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Frequently Asked Questions

FAQ Topic: Securities and Commodities Fraud

What is a securities or commodities whistleblower case?

Under the recently enacted Dodd-Frank Wall Street Reform and Consumer Protection Act, a private person may provide information to the U.S. Securities and Exchange Commission (SEC) regarding violations of federal securities laws.  If the information results in a successful judicial or administrative action by the SEC, then the individual that brought the violations to the SEC’s attention is entitled to a share of the monetary penalties or sanctions recovered by the Government, as long as the Government’s total recovery exceeds $1,000,000.  The securities whistleblower’s share of the recovery may range from between 10% and 30%.  The Government keeps the rest of the money. The Dodd-Frank Act similarly allows a private individual to provide information to the U.S. Commodities Futures Trading Commission (CFTC) regarding fraud in connection with the sale of commodities.  The whistleblower is likewise entitled to a 10% to 30% share of any monetary penalties or sanctions recovered by the CFTC as a result of the information, provided that the recovery exceeds $1,000,000.

What is the Foreign Corrupt Practices Act?

The Foreign Corrupt Practices Act (FCPA) makes it unlawful for a company to bribe foreign officials in order to retain business or direct business to a certain person.  The FCPA also requires companies whose securities are listed in the United States to satisfy certain accounting requirements.  The FCPA is enforced by the Securities and Exchange Commission (SEC) and the Department of Justice. A securities whistleblower who provides information regarding violations of the FCPA to the SEC may be entitled to a 10% to 30% share of any monetary penalties or sanctions recovered by the SEC as a result of this information, as long as the SEC’s total recovery exceeds $1,000,000.

How do I file a securities or commodities fraud whistleblower claim?

Securities fraud whistleblower cases are initiated by filing a Form TCR with the Securities and Exchange Commission’s Office of the Whistleblower.  Commodities fraud whistleblower cases are initiated by filing a Form TCR with the Commodities Futures Trading Commission’s Whistleblower Office.  In either case, the Form TCR should be accompanied by a detailed description of the securities or commodities fraud and include factual evidence and documentation of the alleged misconduct.

Is my securities or commodities fraud whistleblower claim confidential?

Yes.  The Securities and Exchange Commission and the Commodities Futures Trading Commission are required to keep information they receive from a securities whistleblower confidential.  However, if a public proceeding is initiated based on the information provided by the securities whistleblower, then the whistleblower’s identity may become public.

Do I need to hire an attorney to file a securities or commodities fraud whistleblower claim?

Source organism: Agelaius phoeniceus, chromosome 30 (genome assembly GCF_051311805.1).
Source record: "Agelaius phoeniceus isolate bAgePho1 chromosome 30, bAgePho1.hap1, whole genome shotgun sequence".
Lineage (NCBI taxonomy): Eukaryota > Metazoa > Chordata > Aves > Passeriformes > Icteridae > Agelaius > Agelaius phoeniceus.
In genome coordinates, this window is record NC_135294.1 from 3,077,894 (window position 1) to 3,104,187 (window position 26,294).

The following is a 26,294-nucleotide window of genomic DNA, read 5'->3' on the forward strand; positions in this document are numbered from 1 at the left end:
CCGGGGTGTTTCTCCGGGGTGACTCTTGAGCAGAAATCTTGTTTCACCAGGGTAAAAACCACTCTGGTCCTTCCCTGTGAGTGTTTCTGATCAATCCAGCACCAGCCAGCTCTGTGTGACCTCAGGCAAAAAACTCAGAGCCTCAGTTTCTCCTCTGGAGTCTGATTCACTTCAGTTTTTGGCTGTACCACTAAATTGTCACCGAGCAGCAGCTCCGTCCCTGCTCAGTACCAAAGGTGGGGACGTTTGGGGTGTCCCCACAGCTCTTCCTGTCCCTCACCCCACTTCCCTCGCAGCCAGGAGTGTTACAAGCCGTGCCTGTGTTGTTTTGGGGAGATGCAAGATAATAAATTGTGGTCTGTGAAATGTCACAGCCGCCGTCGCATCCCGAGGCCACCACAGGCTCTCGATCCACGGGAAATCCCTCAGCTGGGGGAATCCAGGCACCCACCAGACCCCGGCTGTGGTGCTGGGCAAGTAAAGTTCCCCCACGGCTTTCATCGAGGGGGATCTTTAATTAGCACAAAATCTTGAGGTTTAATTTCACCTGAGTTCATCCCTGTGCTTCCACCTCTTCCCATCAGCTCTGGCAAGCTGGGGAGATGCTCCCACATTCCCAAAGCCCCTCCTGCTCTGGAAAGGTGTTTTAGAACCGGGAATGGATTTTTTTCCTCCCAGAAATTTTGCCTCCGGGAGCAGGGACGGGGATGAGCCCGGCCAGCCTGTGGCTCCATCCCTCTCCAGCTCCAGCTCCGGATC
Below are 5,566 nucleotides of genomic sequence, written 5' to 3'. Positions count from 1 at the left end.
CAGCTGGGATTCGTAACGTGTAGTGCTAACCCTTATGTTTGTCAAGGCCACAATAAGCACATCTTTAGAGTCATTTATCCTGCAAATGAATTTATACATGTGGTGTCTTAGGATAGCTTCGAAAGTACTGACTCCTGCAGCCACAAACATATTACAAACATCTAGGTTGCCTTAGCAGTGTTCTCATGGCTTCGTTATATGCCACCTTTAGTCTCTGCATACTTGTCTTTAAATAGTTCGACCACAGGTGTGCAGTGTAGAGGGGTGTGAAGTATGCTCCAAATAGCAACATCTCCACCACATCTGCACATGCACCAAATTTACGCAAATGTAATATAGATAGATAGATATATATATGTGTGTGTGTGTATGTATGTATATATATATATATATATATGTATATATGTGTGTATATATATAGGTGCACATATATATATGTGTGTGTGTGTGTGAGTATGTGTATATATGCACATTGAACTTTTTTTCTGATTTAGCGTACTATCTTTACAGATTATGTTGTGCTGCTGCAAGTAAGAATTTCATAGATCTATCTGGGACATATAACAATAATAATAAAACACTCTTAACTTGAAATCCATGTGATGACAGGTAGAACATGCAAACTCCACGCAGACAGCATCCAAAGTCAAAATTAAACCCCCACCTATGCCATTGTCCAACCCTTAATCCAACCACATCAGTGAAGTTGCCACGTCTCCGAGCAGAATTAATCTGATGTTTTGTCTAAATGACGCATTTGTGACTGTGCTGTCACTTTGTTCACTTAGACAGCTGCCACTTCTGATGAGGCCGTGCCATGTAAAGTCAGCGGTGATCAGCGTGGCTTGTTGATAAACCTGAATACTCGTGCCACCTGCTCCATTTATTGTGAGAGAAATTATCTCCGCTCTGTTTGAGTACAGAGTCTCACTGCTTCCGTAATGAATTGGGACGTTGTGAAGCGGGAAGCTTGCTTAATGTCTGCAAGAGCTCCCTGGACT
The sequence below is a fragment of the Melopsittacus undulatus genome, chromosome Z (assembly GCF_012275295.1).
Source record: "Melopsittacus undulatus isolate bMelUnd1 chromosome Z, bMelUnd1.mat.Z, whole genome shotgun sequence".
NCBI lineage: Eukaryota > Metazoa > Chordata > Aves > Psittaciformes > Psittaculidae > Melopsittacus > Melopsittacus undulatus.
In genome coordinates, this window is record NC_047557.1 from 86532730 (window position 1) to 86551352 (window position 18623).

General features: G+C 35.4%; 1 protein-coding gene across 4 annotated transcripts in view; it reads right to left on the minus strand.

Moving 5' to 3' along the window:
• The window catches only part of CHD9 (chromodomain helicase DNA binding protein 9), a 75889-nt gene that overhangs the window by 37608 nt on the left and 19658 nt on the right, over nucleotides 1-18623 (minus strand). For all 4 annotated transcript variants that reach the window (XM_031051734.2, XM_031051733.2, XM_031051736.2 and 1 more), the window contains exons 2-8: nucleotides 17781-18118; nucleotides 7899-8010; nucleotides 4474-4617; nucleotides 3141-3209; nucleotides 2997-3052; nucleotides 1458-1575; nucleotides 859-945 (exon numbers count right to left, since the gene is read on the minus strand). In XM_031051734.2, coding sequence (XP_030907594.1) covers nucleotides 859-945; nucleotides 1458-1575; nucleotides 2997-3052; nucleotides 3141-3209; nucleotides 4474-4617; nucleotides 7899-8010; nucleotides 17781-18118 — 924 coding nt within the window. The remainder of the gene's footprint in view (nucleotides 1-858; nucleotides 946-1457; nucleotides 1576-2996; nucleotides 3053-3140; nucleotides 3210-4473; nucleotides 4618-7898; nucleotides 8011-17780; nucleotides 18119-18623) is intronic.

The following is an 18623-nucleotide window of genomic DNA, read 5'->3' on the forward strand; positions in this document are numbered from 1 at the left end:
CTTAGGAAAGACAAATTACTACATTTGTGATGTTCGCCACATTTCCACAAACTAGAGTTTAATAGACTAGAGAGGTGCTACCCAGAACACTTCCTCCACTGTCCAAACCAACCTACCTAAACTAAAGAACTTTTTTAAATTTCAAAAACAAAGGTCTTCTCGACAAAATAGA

No.  But a whistleblower does have the option to file his or her claim anonymously.  In order to file a claim anonymously, the securities whistleblower must be represented by counsel.

I don’t have enough money to pay for an attorney to represent me in my securities or commodities fraud case. How can I get legal help?

Securities and commodities fraud whistleblowing cases can take hundreds, or in some cases thousands, of hours of attorney time. If you had to pay the attorneys on an hourly basis, the fees would become prohibitive to most potential securities whistleblowers.  But many attorneys who handle whistleblower cases, such as the attorneys at Tycko & Zavareei LLP, are willing to do so for a "contingency fee."  This means that the attorneys do not charge by the hour for their time.  Instead, they agree to accept a percentage of your recovery as their fee, and they take on the risk that, if you do not obtain any recovery, they will not be paid.  Different attorneys may be willing to offer different terms. If you are seriously considering a securities or commodities fraud case, you may wish to contact a number of different law firms, and find one that you believe will do excellent work and that will offer you favorable contingency-fee terms.

To bring a securities or commodities case, do I need to hire an attorney with an office near where I live or work?

No.  Finding an attorney that you believe will effectively and aggressively represent your interests is much more important than finding one that is local.  Qui Tam attorneys who handle securities and commodities fraud cases routinely work on cases around the country, and not just in the city or state where they have offices. Moreover, securities and commodities fraud whistleblower cases under the Dodd-Frank Act are filed with the Securities and Exchange Commission and the Commodities Futures Trading Commission in Washington, D.C.  It may be beneficial to retain attorneys, such as the attorneys at Tycko & Zavareei LLP, that have offices in Washington, D.C.  Accordingly, in searching for representation, you should not necessarily limit yourself to attorneys who happen to have offices close to where you work or live.  The whistleblower lawyers at Tycko & Zavareei LLP routinely represent whistleblowers in cases throughout the United States.  For more on how to choose an attorney to represent you in a securities or commodities fraud case, see our page on Selecting An Attorney.